I woke up on time despite favoriting gifs on Twitter until 3 a.m., and the bold aroma of Colombian coffee delighted my senses before my steamy shower. I left the house on time, strolled into my beat-up Chrysler Sebring and shuffled my playlist before driving into morning traffic. It’s going to be a good day, I thought. As I left though, I couldn’t help but feeling like I was forgetting something. It would hit me later that “something” was how to change a tire. Dad, if you’re reading this, just know: It’s not you, it’s me.
10:36 a.m: It was an uphill battle (literally) to find a parking spot on campus, but I had faith. I had about five minutes to scramble into the first available space and book it to class. I saw a few students walking back to their cars and zoomed in on my target.
10:38 a.m: I raced forward. In my enthusiasm I failed to notice the oncoming curb, hitting it with an ominous smack. I blinked rapidly, fists death gripped the wheel as my car slammed to a halt. I closed my eyes and let out a deep sigh. Not today. When I finally got out, I only saw the scratches that were already there. Confused, I got back in but felt everything tremble as I started the car again. I drove on, ignoring the unforgiving stares of pedestrians as my car clattered obnoxiously. A second inspection would reveal the front right wheel was sporting a fantastic flat.
10:42 a.m: As if on cue, the clouds dispersed as the heavens shone a ray of glorious sun onto a patrol SUV and the motorcycle following closely behind. Florida State University Police were coming to my rescue. Two guardian angels—a man and a woman—approached me. They nodded sympathetically as I shared my misfortune. When I first phoned the police department, I was told no officer could assist me because it was a liability. In my mind, the officers would come to provide me with tools and watch in amusement as I knelt down on the asphalt in skinny jeans and flip flops to grease my hands. Instead, Officer Rodes assessed the damage. After an eternity, he looked up at us and said, as if they were the best words he had ever spoken, “I am not doing this in a vest.”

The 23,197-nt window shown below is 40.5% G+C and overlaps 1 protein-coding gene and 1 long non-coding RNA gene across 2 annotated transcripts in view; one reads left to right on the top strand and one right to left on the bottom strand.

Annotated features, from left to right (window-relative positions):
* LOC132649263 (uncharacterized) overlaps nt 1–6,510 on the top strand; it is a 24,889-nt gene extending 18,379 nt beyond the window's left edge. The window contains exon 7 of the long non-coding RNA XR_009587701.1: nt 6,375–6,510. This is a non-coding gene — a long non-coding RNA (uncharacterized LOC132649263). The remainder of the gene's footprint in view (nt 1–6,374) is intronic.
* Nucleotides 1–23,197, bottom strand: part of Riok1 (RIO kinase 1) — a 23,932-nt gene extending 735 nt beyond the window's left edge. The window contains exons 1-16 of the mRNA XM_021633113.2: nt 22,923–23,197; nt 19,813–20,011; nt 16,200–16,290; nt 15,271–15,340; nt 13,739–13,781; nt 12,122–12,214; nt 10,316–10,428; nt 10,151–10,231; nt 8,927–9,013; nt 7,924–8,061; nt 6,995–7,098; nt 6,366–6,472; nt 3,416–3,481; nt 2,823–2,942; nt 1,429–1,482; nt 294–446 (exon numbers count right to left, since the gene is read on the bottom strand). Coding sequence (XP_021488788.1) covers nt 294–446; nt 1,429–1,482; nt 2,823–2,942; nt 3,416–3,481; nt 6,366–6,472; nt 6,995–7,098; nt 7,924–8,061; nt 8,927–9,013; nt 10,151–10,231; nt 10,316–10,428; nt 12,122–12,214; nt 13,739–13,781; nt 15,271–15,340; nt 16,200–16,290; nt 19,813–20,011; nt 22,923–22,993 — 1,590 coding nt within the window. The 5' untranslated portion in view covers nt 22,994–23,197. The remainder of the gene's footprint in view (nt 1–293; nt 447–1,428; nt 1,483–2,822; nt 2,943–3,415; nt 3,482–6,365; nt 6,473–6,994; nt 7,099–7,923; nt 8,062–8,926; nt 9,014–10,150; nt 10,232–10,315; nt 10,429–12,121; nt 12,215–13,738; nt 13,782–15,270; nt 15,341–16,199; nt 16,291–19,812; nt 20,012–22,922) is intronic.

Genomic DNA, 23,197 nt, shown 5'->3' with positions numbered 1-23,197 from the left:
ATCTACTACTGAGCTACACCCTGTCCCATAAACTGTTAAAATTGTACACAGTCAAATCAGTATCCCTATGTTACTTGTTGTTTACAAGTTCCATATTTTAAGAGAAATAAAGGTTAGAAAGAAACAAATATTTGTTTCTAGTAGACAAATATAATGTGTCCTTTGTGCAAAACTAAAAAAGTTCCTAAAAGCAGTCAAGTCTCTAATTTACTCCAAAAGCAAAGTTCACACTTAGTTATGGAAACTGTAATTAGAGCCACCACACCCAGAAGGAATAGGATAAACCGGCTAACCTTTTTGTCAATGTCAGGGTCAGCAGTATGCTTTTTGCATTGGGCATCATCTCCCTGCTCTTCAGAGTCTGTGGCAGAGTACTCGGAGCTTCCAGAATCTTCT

11:01 a.m: Wiping his sweaty brow, Officer Rodes stood so we could observe his masterpiece. Now there was only one problem; the spare tire was flat. Usually I’d be irate; cursing the universe for dealing me a hand of bad karma. What did I do to deserve this? It didn’t matter anymore. Class was over and I had more critical issues at stake, like, inflating my tire so that I could drive to school the next day. Why is it when spares are finally needed, they decide to deflate entirely? I knew the nearest gas station would have a self-service air pump. I thanked the officers. Just as I was saying goodbye, my car stalled. My eyes fixed on the low needle of the gas gauge. F–k.
11:16 a.m: A white stallion pulled up next to me and my roommate stepped out of her Honda Accord. Cassie! She handed me a shiny, red, reservoir gas tank. I pumped the liquid into my thirsty Sebring and it was just enough fuel to start my car. As I thanked her, Cassie’s flannel pajama bottoms caught my eye and it occurred to me I wasn’t the only one who had been inconvenienced that morning. The effects of the coffee I drank at 8 a.m. were starting to wear off. As most caffeine addicts will tell you, the headache to follow (especially if you’re on an empty stomach) is killer. If I had the option then and there to just pop an aspirin and go straight to sleep, I would have taken it. But there was still work to be done.
11:44 a.m: Instead of falling victim to slumber, I decided to do the “adult thing” and head to the gas station. After filling up on gas, air and paying Cassie back, I called my friend Q. Sparing the details, I told him I needed comfort food before my migraine got any worse. We met and congratulated my horror story with the much needed distraction of Zaxby’s—his treat. I dunked my sorrows in extra ranch and washed them down with sweet tea. After the fast food feast I headed back to my car. I blasted music and danced in my beat-up Chrysler Sebring all the way home.